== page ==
He was one of the English settlers at Jamestown (and he married Pocahontas). He discovered how to successfully grow tobacco in Virginia and cure it for export, which made Virginia an economically successful colony.
United States printer (born in England) whose press produced the first American prayer book and the New York City's first newspaper (1663-1752), A Pilgrim, the second governor of the Plymouth colony, 1621-1657. He developed private land ownership and helped colonists get out of debt. He helped the colony survive droughts, crop failures, and Indian attacks.
Native American who helped the English colonists in Massachusetts develop agricultural techniques and served as an interpreter between the colonists and the Wampanoag.
Native American leader and friend of the early colonists. He was the first to sell land to the Pilgrims (1625).
A Quaker that founded Pennsylvania to establish a place where his people and others could live in peace and be free from persecution.
As governor of Massachusetts Bay Colony, Winthrop (1588-1649) was instrumental in forming the colony's government and shaping its legislative policy. He envisioned the colony, centered in present-day Boston, as a "city upon a hill" from which Puritans would spread religious righteousness throughout the world.
Most unpopular Governer in United States history, served in NY and of the Dominion of New England
Founder and governor of the Georgia colony. He ran a tightly-disciplined, military-like colony. Slaves, alcohol, and Catholicism were forbidden in his colony. Many colonists felt that Oglethorpe was a dictator, and that (along with the colonist's dissatisfaction over not being allowed to own slaves) caused the colony to break down and Oglethorpe to lose his position as governor.
famous chief of the Ottawa who led an unsuccessful rebellion against the British (1715-1769). Indian Chief; led post war flare-up in the Ohio River Valley and Great Lakes Region in 1763; his actions led to the Proclamation of 1763; the Proclamation angered the colonists.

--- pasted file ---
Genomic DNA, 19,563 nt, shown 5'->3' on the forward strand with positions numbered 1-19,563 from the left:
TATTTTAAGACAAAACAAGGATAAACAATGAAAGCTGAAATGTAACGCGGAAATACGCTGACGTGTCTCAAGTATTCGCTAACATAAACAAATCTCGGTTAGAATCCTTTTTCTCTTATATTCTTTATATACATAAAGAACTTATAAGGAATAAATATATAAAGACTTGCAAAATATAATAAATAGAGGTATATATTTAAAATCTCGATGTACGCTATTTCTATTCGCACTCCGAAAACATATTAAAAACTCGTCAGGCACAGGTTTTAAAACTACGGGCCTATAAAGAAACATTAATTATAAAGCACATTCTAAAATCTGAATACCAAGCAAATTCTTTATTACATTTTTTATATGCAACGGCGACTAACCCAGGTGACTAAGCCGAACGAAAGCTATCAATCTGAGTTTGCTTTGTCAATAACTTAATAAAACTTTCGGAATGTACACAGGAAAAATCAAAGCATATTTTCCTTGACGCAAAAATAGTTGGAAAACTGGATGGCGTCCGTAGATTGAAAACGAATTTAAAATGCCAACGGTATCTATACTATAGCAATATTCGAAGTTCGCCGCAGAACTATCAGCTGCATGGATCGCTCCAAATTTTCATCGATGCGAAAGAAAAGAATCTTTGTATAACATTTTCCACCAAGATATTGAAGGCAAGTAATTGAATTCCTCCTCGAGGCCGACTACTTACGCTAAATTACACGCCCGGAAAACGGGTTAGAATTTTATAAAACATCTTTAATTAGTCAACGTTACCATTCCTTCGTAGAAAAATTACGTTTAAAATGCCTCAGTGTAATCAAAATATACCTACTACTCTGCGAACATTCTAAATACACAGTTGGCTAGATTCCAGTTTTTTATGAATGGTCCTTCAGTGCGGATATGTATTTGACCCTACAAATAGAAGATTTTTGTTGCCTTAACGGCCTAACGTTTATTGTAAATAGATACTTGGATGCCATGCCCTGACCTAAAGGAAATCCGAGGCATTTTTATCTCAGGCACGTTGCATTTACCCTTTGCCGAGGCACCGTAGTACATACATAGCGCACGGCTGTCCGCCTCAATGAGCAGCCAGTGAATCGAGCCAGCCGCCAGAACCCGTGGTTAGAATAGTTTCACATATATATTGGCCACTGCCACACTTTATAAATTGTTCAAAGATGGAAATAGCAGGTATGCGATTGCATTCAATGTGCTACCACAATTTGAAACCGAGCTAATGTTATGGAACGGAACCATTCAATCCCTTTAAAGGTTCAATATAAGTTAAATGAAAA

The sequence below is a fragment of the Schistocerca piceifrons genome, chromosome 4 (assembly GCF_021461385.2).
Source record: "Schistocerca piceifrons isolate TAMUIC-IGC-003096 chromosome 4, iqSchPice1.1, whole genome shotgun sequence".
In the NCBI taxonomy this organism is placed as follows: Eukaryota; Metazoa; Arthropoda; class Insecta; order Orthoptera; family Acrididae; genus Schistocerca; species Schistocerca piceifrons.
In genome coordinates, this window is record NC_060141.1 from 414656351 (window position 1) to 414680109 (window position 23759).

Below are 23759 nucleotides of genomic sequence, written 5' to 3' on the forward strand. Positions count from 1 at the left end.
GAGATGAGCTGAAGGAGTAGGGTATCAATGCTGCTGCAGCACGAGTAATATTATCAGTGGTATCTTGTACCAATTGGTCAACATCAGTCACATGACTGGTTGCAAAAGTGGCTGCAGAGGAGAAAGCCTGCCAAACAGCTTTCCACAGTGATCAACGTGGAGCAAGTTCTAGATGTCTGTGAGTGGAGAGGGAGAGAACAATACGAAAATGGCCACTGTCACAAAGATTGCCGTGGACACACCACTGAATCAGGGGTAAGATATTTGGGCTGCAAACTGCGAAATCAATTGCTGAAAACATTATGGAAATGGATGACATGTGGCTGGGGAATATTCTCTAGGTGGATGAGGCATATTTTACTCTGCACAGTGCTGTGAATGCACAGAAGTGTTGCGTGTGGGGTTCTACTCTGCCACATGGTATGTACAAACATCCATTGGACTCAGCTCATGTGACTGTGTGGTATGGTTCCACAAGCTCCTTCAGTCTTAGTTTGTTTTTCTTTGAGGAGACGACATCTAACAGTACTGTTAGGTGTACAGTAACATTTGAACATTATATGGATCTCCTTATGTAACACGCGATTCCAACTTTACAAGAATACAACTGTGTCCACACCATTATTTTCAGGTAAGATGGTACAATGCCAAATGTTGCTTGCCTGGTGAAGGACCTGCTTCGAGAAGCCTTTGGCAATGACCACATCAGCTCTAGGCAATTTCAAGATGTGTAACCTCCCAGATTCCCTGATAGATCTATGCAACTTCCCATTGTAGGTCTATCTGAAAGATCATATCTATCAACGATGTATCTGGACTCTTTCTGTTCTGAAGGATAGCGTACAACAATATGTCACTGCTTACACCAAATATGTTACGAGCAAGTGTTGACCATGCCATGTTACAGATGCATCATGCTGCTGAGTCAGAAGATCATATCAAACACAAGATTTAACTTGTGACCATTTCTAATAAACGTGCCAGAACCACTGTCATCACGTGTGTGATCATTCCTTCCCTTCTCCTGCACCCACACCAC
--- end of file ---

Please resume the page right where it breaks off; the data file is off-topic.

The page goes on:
The most outstanding preacher of the Great Awakening. He was a New England Congregationalist and preached in Northampton, MA, he attacked the new doctrines of easy salvation for all. He preached anew the traditional ideas of Puritanism related to sovereignty of God, predestination, and salvation by God's grace alone. He had vivid descriptions of Hell that terrified listeners.
Religious revival in the American colonies of the eighteenth century during which a number of new Protestant churches were established.
an economic system (Europe in 18th C) to increase a nation's wealth by government regulation of all of the nation's commercial interests
a movement in the 18th century that advocated the use of reason in the reappraisal of accepted ideas and social institutions
The most serious slave rebellion in the the colonial period which occurred in 1739 in South Carolina. 100 African Americans rose up, got weapons and killed several whites then tried to escape to S. Florida. The uprising was crushed and the participants executed. The main form of rebellion was running away, though there was no where to go.
Laws that governed trade between England and its colonies. Colonists were required to ship certain products exclusively to England. These acts made colonists very angry because they were forbidden from trading with other countries.
An English policy of not strictly enforcing laws in its colonies. idea that the colonies benefited by being left alone, without too much British interference
French and Indian War
Was a war fought by French and English on American soil over control of the Ohio River Valley-- English defeated French in 1763. Historical Significance: established England as number one world power and began to gradually change attitudes of the colonists toward England for the worse.
Proclamation Line of 1763
prohibited colonial settlement west of the Appalachian Mountains, colonists werent allowed to settle of buy land there, this led to outrage in the 13 colonies
Lexington and Concord
first "battles"; meant to get suppies from militia, but shots exchanged between minutemen and the british as the british continued to concord; Americans ambushed british, killing 300
two restounding victories for the Continental army that restored hope in Washington and his men
A battle that took place in New York where the Continental Army defeated the British. It proved to be the turning point of the war. This battle ultimately had France to openly support the colonies with military forces in addition to the supplies and money already being sent.
in 1781 during the American Revolution the British under Cornwallis surrendered after a siege of three weeks by American and French troops
Act passed in 1766 just after the repeal of the Stamp Act. Stated that Parliament could legislate for the colonies in all cases.